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“After a decade of releasing singles, remixes, and edits to large amounts of acclaim among in-the-know dance music fans, Norwegian whiz kid Todd Terje finally made an album of his own in 2014. It’s Album Time is a pretty self-explanatory title, though it could have been called ‘I Love Many Different Styles of Dance Music and Will Proceed to Put My Warped Spin on All of Them.’….[A] solid debut.” –All Music Guide

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Bishop Allen: Lights Out

“A less intense mindset seems to have been applied to the band’s long-awaited (by their standards) fourth album, Lights Out, which, on the surface, comes across as an easygoing collection of summertime indie pop that plays more cohesively than much of their previous output. Pairing somewhat downbeat lyrics with amiable uptempo rhythms and melodies, they deliver what Rice has referred to as a ‘sad party record.’” –All Music Guide

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“Listeners can take their pick by now among a number of soloists and approaches, but this one by Japanese-German violinist Midori Seiler, leading the small Concerto Köln herself, makes a substantial contribution to the dialogue….[T]his is well-executed, state-of-the-art Haydn that will be of interest to many listeners.” –All Music Guide

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“[L]et’s face it: In terms of pure expression, no singer in popular music can touch Williams when she’s calling from the lonely outskirts of Despairville. She sounds like it’s her permanent residence, that place down deep where the spirit meets the bone.” –NPR

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“Disclosure’s loping dance-pop single ‘Latch,’ a number 11 U.K. hit in 2012, introduced Sam Smith, a London-born vocalist with a deeply emotive voice….This is an understated and promising first step from an unpredictable and distinctive talent.” –All Music Guide

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“If one could draw a Venn diagram with Southern California punk-pop giants Green Day on the left and British boy band sensations One Direction on the right, the circles would most likely intersect to create Australia’s 5 Seconds of Summer….5 Seconds of Summer have crafted an album of songs that stick in your head like neon bubblegum on a hot summer sidewalk.” –All Music Guide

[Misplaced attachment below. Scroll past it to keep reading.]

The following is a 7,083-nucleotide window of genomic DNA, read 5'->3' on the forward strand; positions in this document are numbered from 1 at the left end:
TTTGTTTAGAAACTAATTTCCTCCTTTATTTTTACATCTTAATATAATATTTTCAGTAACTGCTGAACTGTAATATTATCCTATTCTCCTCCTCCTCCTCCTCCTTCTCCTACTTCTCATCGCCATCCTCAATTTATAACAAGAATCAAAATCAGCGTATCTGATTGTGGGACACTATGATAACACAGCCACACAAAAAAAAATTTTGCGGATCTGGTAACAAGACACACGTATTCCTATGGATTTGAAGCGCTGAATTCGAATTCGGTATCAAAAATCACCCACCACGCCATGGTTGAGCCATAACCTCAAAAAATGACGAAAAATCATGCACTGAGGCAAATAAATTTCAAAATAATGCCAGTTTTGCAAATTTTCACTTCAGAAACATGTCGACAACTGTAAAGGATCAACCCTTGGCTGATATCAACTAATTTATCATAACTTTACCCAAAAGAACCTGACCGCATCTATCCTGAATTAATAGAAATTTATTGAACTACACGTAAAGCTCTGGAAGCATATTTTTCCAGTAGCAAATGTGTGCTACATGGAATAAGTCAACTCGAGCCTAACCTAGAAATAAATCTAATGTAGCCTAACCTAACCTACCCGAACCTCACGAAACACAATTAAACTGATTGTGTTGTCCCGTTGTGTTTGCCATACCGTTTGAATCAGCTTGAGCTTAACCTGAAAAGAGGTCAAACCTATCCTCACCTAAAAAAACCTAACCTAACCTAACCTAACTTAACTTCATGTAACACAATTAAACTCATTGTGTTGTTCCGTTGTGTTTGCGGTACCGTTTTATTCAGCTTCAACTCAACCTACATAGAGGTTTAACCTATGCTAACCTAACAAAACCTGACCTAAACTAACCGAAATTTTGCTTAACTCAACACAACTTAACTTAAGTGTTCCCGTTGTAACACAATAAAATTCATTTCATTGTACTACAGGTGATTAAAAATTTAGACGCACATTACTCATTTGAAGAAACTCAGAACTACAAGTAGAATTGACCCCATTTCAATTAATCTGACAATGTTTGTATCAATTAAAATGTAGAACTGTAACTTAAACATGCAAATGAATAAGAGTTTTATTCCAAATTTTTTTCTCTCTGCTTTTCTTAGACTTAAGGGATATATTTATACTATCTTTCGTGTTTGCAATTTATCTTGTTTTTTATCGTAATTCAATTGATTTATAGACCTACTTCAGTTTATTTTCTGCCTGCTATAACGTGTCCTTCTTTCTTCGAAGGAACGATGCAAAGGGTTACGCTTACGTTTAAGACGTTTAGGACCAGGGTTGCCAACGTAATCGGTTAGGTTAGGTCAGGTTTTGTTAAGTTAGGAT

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Interpol: El Pintor

“As the titular anagram of Interpol’s name suggests, El Pintor refocuses and realigns the fundamentals of the band’s music….El Pintor is Interpol’s most consistent album since Antics; fans who love the band for its pure sound will probably enjoy it more than those looking for stop-you-in-your-tracks moments.” –All Music Guide

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Jason Mraz: Yes!

“[I]t emphasizes Jason Mraz the sensitive singer/songwriter with an acoustic guitar slung across his shoulders. He flirts with rhythms floating up from the Caribbean, he covers Boyz II Men’s ‘It’s So Hard to Say Goodbye to Yesterday,’ he cops a bit of the Lumineers’ big-beat folk stomp, and he strums a ukulele — but these are all mild, complementary accents to a sun-kissed collection of romantic songs.” –All Music Guide

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They Want My Soul is the quintet’s most booming LP, eons ahead of their Pixies-worshipping beginnings and a far cry from the relatively small-scale charm of their early-2000s touchstones Girls Can Tell and Kill the Moonlight, as well as their self-consciously lo-fi 2010 record, Transference. The album sounds like a proper follow-up to Ga Ga Ga Ga Ga, the clear-eyed 2007 LP where everything clicked into place and a restless band finally hammered themselves into stone.” –Pitchfork

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“J. Mascis is developing a distinct persona for his solo work, and so far it dovetails nicely with his other projects, sharing certain virtues while having a mind of its own, and Tied to a Star is another step in an unexpected and quite welcome career evolution.” –All Music Guide